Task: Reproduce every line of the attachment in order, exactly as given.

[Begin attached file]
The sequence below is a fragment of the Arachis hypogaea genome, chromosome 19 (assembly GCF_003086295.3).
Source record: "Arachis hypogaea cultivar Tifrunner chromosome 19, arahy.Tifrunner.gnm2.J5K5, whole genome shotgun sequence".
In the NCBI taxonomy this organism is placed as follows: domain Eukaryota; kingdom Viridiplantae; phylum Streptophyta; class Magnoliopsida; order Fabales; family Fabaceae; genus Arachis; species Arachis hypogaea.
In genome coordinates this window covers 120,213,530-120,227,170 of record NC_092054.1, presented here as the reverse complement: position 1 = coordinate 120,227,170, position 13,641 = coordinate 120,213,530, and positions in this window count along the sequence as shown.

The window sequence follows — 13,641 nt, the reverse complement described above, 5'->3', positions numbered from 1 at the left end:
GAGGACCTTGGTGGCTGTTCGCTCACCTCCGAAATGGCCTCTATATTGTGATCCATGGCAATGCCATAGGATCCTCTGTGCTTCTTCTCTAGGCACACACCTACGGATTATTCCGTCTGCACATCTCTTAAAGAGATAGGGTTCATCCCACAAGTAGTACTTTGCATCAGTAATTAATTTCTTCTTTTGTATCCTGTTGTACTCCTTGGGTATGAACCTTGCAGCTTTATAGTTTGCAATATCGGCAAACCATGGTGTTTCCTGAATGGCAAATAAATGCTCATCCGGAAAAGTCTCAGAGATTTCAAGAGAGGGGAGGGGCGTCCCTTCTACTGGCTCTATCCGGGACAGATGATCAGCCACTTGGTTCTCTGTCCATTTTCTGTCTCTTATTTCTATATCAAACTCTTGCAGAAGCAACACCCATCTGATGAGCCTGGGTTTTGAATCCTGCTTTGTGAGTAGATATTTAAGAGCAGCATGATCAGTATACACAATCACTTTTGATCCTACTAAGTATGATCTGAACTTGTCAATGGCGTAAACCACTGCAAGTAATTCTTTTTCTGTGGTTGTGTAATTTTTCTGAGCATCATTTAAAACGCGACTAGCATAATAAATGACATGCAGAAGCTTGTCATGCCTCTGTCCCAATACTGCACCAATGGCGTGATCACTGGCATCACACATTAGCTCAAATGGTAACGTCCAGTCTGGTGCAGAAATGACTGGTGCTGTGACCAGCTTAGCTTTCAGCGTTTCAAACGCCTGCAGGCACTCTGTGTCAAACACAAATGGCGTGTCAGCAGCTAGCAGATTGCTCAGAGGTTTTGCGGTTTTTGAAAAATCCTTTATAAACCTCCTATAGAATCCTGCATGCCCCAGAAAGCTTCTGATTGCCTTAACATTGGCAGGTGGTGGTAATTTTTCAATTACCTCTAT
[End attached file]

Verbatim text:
The sequence below is a fragment of the Arachis hypogaea genome, chromosome 19 (assembly GCF_003086295.3).
Source record: "Arachis hypogaea cultivar Tifrunner chromosome 19, arahy.Tifrunner.gnm2.J5K5, whole genome shotgun sequence".
In the NCBI taxonomy this organism is placed as follows: domain Eukaryota; kingdom Viridiplantae; phylum Streptophyta; class Magnoliopsida; order Fabales; family Fabaceae; genus Arachis; species Arachis hypogaea.
In genome coordinates this window covers 120,213,530-120,227,170 of record NC_092054.1, presented here as the reverse complement: position 1 = coordinate 120,227,170, position 13,641 = coordinate 120,213,530, and positions in this window count along the sequence as shown.

The window sequence follows — 13,641 nt, the reverse complement described above, 5'->3', positions numbered from 1 at the left end:
GAGGACCTTGGTGGCTGTTCGCTCACCTCCGAAATGGCCTCTATATTGTGATCCATGGCAATGCCATAGGATCCTCTGTGCTTCTTCTCTAGGCACACACCTACGGATTATTCCGTCTGCACATCTCTTAAAGAGATAGGGTTCATCCCACAAGTAGTACTTTGCATCAGTAATTAATTTCTTCTTTTGTATCCTGTTGTACTCCTTGGGTATGAACCTTGCAGCTTTATAGTTTGCAATATCGGCAAACCATGGTGTTTCCTGAATGGCAAATAAATGCTCATCCGGAAAAGTCTCAGAGATTTCAAGAGAGGGGAGGGGCGTCCCTTCTACTGGCTCTATCCGGGACAGATGATCAGCCACTTGGTTCTCTGTCCATTTTCTGTCTCTTATTTCTATATCAAACTCTTGCAGAAGCAACACCCATCTGATGAGCCTGGGTTTTGAATCCTGCTTTGTGAGTAGATATTTAAGAGCAGCATGATCAGTATACACAATCACTTTTGATCCTACTAAGTATGATCTGAACTTGTCAATGGCGTAAACCACTGCAAGTAATTCTTTTTCTGTGGTTGTGTAATTTTTCTGAGCATCATTTAAAACGCGACTAGCATAATAAATGACATGCAGAAGCTTGTCATGCCTCTGTCCCAATACTGCACCAATGGCGTGATCACTGGCATCACACATTAGCTCAAATGGTAACGTCCAGTCTGGTGCAGAAATGACTGGTGCTGTGACCAGCTTAGCTTTCAGCGTTTCAAACGCCTGCAGGCACTCTGTGTCAAACACAAATGGCGTGTCAGCAGCTAGCAGATTGCTCAGAGGTTTTGCGGTTTTTGAAAAATCCTTTATAAACCTCCTATAGAATCCTGCATGCCCCAGAAAGCTTCTGATTGCCTTAACATTGGCAGGTGGTGGTAATTTTTCAATTACCTCTAT